Teaching in the clinical environment is a demanding, complex and often frustrating task, a task many clinicians assume without adequate preparation or orientation. Twelve roles have previously been described for medical teachers, grouped into six major tasks: (1) the information provider; (2) the role model; (3) the facilitator; (4) the assessor; (5) the curriculum and course planner; and (6) the resource material creator (Harden & Crosby 2000). It is clear that many of these roles require a teacher to be more than a medical expert. In a pure educational setting, teachers may have limited roles, but the clinical teacher often plays many roles simultaneously, switching from one role to another during the same encounter. The large majority of clinical teachers around the world have received rigorous training in medical knowledge and skills but little to none in teaching. As physicians become ever busier in their own clinical practice, being effective teachers becomes more challenging in the context of expanding clinical responsibilities and shrinking time for teaching (Prideaux et al. 2000). Clinicians on the frontline are often unaware of educational mandates from licensing and accreditation bodies as well as medical schools and postgraduate training programmes and this has major implications for staff training. Institutions need to provide necessary orientation and training for their clinical teachers. This Guide looks at the many challenges for teachers in the clinical environment, application of relevant educational theories to the clinical context and practical teaching tips for clinical teachers. This guide will concentrate on the hospital setting as teaching within the community is the subject of another AMEE guide.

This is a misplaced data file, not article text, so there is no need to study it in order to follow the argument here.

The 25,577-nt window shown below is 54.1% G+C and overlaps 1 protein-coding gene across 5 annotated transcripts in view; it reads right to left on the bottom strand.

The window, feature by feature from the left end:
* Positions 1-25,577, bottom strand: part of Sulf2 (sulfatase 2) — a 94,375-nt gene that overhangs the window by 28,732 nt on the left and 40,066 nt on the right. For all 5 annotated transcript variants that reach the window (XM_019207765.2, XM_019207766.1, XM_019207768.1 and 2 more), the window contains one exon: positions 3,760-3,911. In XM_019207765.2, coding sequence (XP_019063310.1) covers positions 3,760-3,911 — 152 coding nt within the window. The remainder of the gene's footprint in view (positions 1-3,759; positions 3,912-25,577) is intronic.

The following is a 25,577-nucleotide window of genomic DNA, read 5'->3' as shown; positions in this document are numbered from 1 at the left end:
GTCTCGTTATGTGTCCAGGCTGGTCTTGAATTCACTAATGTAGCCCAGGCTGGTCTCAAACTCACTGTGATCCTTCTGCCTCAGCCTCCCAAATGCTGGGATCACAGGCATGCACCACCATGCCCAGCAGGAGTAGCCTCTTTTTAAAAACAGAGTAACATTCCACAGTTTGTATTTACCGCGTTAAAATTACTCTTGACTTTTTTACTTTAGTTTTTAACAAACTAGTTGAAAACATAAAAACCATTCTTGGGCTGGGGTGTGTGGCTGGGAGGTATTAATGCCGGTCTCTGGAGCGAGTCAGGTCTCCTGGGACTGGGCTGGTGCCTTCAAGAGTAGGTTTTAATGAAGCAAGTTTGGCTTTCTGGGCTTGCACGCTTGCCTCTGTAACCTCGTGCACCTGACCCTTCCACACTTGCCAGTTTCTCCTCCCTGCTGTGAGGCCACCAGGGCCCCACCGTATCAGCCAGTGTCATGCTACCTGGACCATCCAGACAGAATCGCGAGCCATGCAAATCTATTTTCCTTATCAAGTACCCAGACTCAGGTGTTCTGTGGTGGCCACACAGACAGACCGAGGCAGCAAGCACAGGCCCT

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              AMEE Medical Education Guide No. 23 (Part 1): Curriculum, environment, climate, quality and change in medical education-a unifying perspective.

              J Genn (2001)